FAQ
Who is Sincerity for?
Today, Sincerity is only for U.S. consumers who:

1. Always pay their credit card, in full, every month.

2. Have a very credit score of at least 740.

3. Spend at least $500 per month on their credit card.

As Sincerity grows, we plan to expand who can use Sincerity..
Is the travel free?
There are a few fees which don’t make the process of earning free travel completely free:
1. Credit card fees.
Often times the credit cards with the best rewards involve a fee. The fee is usually an annual charge of $99 (which you will pay a max of one year). Sincerity takes into account the credit card annual fee when making recommendations.
2. Flight taxes.
Every airline makes you pay additional fees on top of the points you spend on a flight. If you fly domestically in the U.S. the fees will be $11.20. However, depending on where you go internationally, the fees can be much higher. Sincerity takes fees into account when making recommendations. For example, fees flying to London can reach as high as $240, so it doesn’t make sense to spend 22,000 points and then $240 in fees, in this case, we’ll likely recommend a different airline with a different point scheme.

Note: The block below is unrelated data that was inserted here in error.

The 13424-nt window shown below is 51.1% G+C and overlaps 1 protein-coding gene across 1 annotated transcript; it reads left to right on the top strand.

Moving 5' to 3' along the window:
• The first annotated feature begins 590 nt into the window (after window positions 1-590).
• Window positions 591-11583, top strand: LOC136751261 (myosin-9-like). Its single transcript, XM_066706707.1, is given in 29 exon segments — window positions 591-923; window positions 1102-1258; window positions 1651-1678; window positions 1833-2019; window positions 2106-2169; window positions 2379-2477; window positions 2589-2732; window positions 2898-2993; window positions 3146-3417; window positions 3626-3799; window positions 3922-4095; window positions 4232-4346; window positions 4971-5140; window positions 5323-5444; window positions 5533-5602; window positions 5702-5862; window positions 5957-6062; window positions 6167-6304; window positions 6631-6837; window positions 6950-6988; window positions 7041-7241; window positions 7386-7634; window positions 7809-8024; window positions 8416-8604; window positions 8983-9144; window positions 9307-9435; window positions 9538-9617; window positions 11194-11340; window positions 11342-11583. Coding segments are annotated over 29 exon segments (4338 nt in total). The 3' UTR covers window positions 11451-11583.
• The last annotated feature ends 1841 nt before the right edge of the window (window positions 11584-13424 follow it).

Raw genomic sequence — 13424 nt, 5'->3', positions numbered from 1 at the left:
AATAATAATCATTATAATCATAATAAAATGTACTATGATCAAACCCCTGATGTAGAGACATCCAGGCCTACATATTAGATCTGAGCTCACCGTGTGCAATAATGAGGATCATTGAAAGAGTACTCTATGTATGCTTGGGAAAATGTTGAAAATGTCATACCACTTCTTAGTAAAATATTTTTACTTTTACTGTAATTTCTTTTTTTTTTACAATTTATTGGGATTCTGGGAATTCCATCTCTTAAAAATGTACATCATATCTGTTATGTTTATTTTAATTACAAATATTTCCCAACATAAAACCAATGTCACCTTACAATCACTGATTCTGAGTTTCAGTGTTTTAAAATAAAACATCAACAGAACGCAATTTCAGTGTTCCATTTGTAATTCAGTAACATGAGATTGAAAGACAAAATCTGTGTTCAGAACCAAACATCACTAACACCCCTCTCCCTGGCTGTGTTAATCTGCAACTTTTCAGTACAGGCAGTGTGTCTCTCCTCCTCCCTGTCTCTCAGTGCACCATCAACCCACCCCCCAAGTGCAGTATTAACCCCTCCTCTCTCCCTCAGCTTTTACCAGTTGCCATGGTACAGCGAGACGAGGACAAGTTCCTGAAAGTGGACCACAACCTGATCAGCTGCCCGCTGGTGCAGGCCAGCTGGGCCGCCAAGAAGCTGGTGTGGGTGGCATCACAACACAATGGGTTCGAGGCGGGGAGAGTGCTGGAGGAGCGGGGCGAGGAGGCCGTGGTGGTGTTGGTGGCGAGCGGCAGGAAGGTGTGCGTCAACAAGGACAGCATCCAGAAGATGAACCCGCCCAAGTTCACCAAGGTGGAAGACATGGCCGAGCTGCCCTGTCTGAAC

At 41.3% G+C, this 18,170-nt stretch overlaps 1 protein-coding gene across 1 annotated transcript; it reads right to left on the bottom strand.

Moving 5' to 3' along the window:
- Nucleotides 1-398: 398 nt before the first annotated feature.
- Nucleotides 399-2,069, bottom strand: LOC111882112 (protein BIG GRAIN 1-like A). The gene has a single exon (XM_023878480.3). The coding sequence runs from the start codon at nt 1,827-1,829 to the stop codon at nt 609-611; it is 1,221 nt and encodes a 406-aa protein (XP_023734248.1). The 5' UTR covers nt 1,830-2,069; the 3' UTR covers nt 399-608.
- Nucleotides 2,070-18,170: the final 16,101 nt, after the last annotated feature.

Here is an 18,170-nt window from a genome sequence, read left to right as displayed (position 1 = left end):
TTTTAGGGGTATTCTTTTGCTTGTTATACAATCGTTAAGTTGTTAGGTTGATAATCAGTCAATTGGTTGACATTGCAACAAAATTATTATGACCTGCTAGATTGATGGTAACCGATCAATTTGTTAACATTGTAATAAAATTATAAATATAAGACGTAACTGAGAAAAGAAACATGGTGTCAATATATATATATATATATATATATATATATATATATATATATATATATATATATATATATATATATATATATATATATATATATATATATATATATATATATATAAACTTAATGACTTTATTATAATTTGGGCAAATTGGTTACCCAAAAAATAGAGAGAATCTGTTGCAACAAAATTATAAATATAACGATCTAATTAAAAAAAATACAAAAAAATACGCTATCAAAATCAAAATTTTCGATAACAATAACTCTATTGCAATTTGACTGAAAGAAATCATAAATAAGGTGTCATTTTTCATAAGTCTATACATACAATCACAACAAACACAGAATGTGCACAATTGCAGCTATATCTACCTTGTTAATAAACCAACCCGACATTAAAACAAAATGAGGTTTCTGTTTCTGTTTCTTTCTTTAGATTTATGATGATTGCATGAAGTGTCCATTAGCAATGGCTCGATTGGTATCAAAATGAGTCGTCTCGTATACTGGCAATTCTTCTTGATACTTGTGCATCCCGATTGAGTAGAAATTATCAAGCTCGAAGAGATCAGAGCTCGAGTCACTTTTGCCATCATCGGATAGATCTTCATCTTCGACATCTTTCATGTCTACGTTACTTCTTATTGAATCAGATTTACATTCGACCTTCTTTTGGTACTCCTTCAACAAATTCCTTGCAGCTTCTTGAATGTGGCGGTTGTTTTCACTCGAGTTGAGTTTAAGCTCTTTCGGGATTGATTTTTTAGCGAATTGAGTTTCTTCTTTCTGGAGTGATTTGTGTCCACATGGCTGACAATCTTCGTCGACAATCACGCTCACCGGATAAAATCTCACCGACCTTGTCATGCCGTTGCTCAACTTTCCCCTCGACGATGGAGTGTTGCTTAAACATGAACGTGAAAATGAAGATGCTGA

3. Sincerity membership.
Sincerity will eventually charge an annual fee to use the service.
How does Sincerity make money?
Sincerity will eventually charge an annual fee to use the service.
What happens to my credit if I apply for a credit card?
A few things can happen.
1. Your credit score could take a temporary slight hit because multiple credit checks within a short period of time could indicate that you are slightly riskier. Another factor that makes up you credit score is your age of credit. If you open a new credit card, that will bring down the overall age of your credit.
2. In some cases, you credit score may increase because getting a new credit card decreases your overall credit utilization ratio. For example, if you only have one credit card today with a credit limit of $5,000 and you spend about $2,000 per month than you are using 40% of your credit, which looks a bit risky to banks. However, if you apply for a new credit card that has a limit of $5,000 and you continue to spend normally you will be using $2,000 of your now $10,000 credit limit, only 20%.